Investirem News The symbol of forgiveness: Mark Zuckerberg apologized and got rich by $2.8 billion

The symbol of forgiveness: Mark Zuckerberg apologized and got rich by $2.8 billion


Mark Zuckerberg’s stock rose 4.5% amid congressional hearings on Facebook and Cambridge Analytica

On Tuesday, April 10, Mark Zuckerberg spent five hours answering questions from more than 40 U.S. senators about how data from 87 million users could have been stolen and used by Cambridge Analytica for political purposes.

While members of Congress inundated Zuckerberg with questions related to Facebook’s negligence in cracking down on publications calling for violence in Myanmar and the Cambridge Analytica scandal, the company’s stock rose 4.5% and was worth $165.04 a share by the time the stock closed. Facebook, according to CNN, had its best trading day in two years.

Zuckerberg, whose fortune fell in March in the wake of the Cambridge Analytica scandal, was the top performer in the Forbes Real-Time World Billionaire Index. Stock market growth added $2.8 billion to his fortune, which now stands at $66 billion, making him the seventh richest person in the world. Zuckerberg owns more than 16% of Facebook.

According to Brent Till, managing director of Jefferies, which handles Facebook’s affairs, investors were pleased with Zuckerberg’s answers to the senators’ questions. “Bad news reflects strongly on the stock,” Till said. – Zuckerberg gave good answers to tough questions. His comments exceeded expectations.”

Zuckerberg acknowledged that Facebook has been “slow” to respond to reports that his network played a central role in Russian interference in the 2016 presidential election, calling it “one of the biggest regrets.” He also told Congress that he is open to future regulation of Facebook if it is the “right” regulation. “It was a balanced discussion with little ‘new news,'” Till said of the congressional hearing.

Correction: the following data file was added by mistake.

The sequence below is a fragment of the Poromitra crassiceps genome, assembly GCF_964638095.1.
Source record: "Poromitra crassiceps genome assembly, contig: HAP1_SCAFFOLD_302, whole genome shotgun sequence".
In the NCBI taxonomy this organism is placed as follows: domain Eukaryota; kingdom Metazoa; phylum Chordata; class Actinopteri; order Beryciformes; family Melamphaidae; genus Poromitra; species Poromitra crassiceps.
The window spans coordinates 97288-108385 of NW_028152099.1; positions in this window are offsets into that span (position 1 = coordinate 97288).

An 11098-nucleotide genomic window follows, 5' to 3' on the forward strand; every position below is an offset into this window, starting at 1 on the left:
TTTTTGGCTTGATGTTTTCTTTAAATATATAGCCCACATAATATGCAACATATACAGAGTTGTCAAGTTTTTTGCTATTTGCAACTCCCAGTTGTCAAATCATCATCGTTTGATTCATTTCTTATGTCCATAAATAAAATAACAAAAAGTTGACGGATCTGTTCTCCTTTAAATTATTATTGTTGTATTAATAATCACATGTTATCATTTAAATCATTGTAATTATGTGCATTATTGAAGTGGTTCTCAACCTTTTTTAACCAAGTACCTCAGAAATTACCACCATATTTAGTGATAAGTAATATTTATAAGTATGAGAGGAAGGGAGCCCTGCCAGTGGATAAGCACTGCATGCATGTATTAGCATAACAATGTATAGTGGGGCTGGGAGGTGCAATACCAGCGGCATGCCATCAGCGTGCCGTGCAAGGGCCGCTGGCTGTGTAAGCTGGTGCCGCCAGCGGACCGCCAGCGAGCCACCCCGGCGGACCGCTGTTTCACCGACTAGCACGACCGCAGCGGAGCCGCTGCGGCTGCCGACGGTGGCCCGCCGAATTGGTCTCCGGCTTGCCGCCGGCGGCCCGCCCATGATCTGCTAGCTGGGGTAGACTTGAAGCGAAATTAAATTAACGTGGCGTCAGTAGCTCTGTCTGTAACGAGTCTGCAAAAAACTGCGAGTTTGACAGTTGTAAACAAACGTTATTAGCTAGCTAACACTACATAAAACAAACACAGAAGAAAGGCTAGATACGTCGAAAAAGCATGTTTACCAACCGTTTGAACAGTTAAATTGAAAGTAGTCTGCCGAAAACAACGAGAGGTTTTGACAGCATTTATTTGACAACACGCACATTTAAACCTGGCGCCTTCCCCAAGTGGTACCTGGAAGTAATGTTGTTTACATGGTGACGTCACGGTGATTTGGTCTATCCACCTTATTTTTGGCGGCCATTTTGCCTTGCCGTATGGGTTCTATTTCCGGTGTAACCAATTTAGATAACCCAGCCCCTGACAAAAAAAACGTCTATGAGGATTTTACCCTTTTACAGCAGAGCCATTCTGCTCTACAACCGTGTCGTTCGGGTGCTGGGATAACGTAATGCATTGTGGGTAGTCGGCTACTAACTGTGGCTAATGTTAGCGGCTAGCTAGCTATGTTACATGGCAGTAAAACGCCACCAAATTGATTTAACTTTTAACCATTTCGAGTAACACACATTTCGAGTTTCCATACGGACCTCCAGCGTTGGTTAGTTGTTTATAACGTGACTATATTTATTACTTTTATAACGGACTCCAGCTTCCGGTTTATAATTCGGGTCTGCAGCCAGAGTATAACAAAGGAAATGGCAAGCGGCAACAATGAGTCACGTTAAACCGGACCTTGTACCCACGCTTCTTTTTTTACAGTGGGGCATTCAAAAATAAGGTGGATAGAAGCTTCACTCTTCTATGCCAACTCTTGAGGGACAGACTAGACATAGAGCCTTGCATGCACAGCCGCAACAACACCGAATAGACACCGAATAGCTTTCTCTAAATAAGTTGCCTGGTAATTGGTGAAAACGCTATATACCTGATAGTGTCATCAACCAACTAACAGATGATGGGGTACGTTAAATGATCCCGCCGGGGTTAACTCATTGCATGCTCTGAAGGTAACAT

Zuckerberg’s fortune has fallen by nearly $13 billion, to $61 billion, in the ten days since March 17, when news of the Cambridge Analytica scandal first broke. On March 26, the U.S. Federal Trade Commission announced an investigation into Facebook’s privacy issues.

A week later, on April 4, Facebook discovered that Cambridge Analytica had access to the data of 87 million users, not the 50 million previously reported. Two days later, Zuckerberg published a message outlining the social network’s new advertising policy to prevent interference in future elections through his site. The new rules require Facebook to label political ads and require advertisers to confirm identities and addresses. Zuckerberg will return to Capitol Hill today for questioning by members of the Energy and Commerce Committee.

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